Itzhak Perlman offers comfort in concert
Members of the Pittsburgh Jewish community gathered at Heinz Hall on Tuesday, Nov. 27, for a free concert headlined by Israeli-American violinist Itzhak Perlman, Pittsburgh Symphony Orchestra music director Manfred Honeck, PSO principal clarinetist Michael Rusinek and the Mendelssohn Choir of Pittsburgh. The “Concert for Peace and Unity” event honored the 11 Jews murdered Oct. 27 at the Tree of Life synagogue building, as well as the city’s first responders.
After hearing of the anti-Semitic attack and the efforts to stage a concert, it was a no-brainer for Perlman to participate “when they called me,” he said in a phone interview following the event. He wanted “to support the families of the victims and to give them as much comfort as possible.”
Each of the artists donated their services, according to the PSO.
The show, which was recorded and will be televised nationally by PBS (WQED in Pittsburgh) on Dec. 11 at 8 p.m., featured Perlman and his fellow musicians offering solace by way of such pieces as Maurice Ravel’s “Kaddish,” an arrangement of “Eli, Eli,” (“My God, My God,” — the Hebrew words appear in Psalms 22:2) and songs from Steven Spielberg’s 1993 film “Schindler’s List.”
While the music was powerful, Perlman was struck by the collective recital of the Mourner’s Kaddish.
Rabbi Hazzan Jeffrey Myers, the spiritual leader of Tree of Life*Or L’Simcha, who at points joined Perlman on stage, agreed. “The power of saying Kaddish particularly after the Ravel ‘Kaddish’ was played I thought was a powerful cathartic thing to help us move forward as a community.”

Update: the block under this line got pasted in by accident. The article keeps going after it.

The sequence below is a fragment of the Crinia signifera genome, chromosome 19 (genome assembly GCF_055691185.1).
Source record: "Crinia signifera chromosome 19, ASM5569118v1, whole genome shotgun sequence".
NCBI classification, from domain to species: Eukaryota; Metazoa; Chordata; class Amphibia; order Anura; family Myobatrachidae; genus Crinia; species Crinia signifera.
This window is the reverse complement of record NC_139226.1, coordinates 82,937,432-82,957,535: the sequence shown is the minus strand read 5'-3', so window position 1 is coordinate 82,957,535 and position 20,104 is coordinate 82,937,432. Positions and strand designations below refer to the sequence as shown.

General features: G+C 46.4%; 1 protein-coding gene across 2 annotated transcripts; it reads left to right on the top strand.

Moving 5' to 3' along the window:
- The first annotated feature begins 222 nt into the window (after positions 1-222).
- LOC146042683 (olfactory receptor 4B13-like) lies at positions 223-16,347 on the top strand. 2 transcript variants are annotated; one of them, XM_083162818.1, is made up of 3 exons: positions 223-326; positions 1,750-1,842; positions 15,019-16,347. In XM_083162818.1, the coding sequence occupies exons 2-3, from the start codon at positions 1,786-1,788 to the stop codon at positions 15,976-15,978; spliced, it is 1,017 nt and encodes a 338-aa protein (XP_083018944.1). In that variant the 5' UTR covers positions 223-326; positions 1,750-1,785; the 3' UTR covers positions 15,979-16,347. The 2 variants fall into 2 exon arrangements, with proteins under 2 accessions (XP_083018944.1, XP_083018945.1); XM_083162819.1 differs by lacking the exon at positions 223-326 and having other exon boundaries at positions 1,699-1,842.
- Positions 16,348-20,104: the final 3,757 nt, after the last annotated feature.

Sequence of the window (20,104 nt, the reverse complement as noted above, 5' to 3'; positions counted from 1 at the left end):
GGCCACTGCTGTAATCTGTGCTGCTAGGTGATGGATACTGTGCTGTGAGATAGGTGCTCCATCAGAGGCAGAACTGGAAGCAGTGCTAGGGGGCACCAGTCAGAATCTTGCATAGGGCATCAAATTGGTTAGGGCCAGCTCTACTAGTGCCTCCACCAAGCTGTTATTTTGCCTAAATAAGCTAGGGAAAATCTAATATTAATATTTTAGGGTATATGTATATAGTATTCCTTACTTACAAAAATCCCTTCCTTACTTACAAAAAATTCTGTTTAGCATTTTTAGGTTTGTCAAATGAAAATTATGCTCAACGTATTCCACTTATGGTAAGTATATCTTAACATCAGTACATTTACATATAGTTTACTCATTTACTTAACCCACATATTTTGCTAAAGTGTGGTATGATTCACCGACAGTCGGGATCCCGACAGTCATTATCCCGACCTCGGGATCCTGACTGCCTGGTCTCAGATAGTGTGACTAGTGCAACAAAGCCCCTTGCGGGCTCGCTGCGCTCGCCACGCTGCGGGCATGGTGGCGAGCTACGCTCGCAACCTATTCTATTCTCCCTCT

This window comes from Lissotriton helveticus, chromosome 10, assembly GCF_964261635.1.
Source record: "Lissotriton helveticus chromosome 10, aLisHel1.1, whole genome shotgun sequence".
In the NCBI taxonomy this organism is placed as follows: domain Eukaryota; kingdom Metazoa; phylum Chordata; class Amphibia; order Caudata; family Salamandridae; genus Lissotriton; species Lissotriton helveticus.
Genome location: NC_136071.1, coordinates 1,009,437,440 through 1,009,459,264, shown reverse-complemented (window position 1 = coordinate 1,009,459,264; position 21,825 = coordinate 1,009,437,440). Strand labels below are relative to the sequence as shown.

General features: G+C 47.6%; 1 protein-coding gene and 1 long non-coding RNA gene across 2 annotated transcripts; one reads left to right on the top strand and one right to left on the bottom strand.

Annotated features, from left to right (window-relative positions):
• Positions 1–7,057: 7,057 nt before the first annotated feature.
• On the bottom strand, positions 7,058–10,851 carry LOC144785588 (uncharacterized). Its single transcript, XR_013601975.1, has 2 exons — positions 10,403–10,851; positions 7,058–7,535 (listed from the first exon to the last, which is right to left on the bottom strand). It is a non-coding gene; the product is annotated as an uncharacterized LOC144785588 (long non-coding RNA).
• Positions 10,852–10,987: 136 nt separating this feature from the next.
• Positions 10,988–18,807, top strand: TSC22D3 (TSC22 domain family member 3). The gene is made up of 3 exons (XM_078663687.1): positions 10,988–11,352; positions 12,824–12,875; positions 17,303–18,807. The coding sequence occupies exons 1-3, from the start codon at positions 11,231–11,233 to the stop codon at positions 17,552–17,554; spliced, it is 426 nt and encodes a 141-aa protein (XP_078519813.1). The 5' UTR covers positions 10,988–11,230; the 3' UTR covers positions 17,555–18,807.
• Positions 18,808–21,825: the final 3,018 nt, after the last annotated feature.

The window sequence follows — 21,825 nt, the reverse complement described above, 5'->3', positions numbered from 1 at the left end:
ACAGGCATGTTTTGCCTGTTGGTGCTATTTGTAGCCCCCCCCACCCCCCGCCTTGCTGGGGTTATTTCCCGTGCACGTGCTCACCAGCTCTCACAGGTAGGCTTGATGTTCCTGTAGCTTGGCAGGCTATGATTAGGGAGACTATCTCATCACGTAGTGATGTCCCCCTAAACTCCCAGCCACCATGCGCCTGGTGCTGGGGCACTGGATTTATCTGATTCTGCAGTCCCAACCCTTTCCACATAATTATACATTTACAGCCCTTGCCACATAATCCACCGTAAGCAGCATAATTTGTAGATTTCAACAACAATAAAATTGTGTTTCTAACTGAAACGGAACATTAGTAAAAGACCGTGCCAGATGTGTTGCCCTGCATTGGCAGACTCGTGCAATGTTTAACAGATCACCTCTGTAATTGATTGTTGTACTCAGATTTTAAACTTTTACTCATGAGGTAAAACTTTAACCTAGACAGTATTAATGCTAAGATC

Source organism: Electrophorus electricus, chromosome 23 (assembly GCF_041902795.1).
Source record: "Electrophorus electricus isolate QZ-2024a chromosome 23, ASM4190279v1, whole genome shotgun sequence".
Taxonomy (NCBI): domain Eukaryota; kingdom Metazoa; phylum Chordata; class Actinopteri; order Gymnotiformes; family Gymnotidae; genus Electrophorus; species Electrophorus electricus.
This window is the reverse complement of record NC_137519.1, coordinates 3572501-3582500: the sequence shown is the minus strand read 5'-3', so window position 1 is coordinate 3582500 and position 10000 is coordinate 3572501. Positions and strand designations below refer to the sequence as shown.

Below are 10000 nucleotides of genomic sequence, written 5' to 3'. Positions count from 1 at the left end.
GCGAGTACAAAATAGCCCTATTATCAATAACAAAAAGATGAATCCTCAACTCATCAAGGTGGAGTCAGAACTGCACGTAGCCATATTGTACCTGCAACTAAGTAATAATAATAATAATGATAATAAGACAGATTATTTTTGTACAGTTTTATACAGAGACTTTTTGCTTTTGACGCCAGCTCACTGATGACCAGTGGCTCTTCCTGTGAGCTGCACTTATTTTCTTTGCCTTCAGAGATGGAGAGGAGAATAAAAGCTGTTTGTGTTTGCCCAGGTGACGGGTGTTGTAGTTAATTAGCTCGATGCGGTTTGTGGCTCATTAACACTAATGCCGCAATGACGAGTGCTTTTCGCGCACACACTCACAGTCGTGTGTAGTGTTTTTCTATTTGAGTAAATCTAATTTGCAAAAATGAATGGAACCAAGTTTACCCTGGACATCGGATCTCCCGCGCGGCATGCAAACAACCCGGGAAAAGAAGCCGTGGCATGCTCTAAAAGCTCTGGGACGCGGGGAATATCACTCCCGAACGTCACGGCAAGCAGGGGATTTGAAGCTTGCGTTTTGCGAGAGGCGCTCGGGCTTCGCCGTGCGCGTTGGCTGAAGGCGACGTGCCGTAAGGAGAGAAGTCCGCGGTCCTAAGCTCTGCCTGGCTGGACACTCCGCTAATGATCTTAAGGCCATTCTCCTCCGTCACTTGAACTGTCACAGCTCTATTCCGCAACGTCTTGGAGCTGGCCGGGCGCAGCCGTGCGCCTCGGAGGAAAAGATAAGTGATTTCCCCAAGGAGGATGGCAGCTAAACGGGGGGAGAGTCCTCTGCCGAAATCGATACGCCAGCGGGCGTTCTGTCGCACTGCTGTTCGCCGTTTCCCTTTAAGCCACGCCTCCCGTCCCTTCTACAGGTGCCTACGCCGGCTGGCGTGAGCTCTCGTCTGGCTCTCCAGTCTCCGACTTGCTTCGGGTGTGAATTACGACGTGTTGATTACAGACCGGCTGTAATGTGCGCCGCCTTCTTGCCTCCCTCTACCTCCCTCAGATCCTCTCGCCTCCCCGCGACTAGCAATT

The hymn has an ability to conjure up the sentiments of mourning and the glorification of God without mentioning either, he added.
Perlman’s Nov. 27 performance, which occurred exactly one month after the Tree of Life attack, was preceded a day earlier by a communitywide service marking shloshim, the conclusion of 30 days of initial mourning. The service at the Pittsburgh Marriott City Center included a recorded message from Rabbi Lord Jonathan Sacks, former chief rabbi of the United Kingdom.
Meanwhile, a tri-lingual shloshim service for Joyce Fienberg (one of the 11 victims, and whose family lives in France) was held at the Great Synagogue in Paris a day later, on Nov. 28. A public siyum, which marks the completion of a unit of Torah study, organized by the Kollel Jewish Learning Center in memory of the 11 victims was held on Sunday, Dec. 2 at Hillel Academy of Pittsburgh.
Prior to the concert at Heinz Hall, “I didn’t know when my personal shloshim would end, because to me it was not merely a counting of days,” said Myers. However, by the concert’s end something had changed, and it was precisely “when the carillon chimed 11 times that I noticed.
“As tears poured down my face, I once again invoked the Psalms [121:1-2], ‘I lift my eyes to the mountains: from where my help come? My help comes from God maker of heaven of earth,’ and I just felt this immense weight lift off my shoulders as if God was saying to me, ‘I’m with you, we’re going to be OK,’” he added.
Prior to the show, Perlman met with family members of the victims.
“We have to get together and support each other,” he said. PJC
Adam Reinherz can be reached at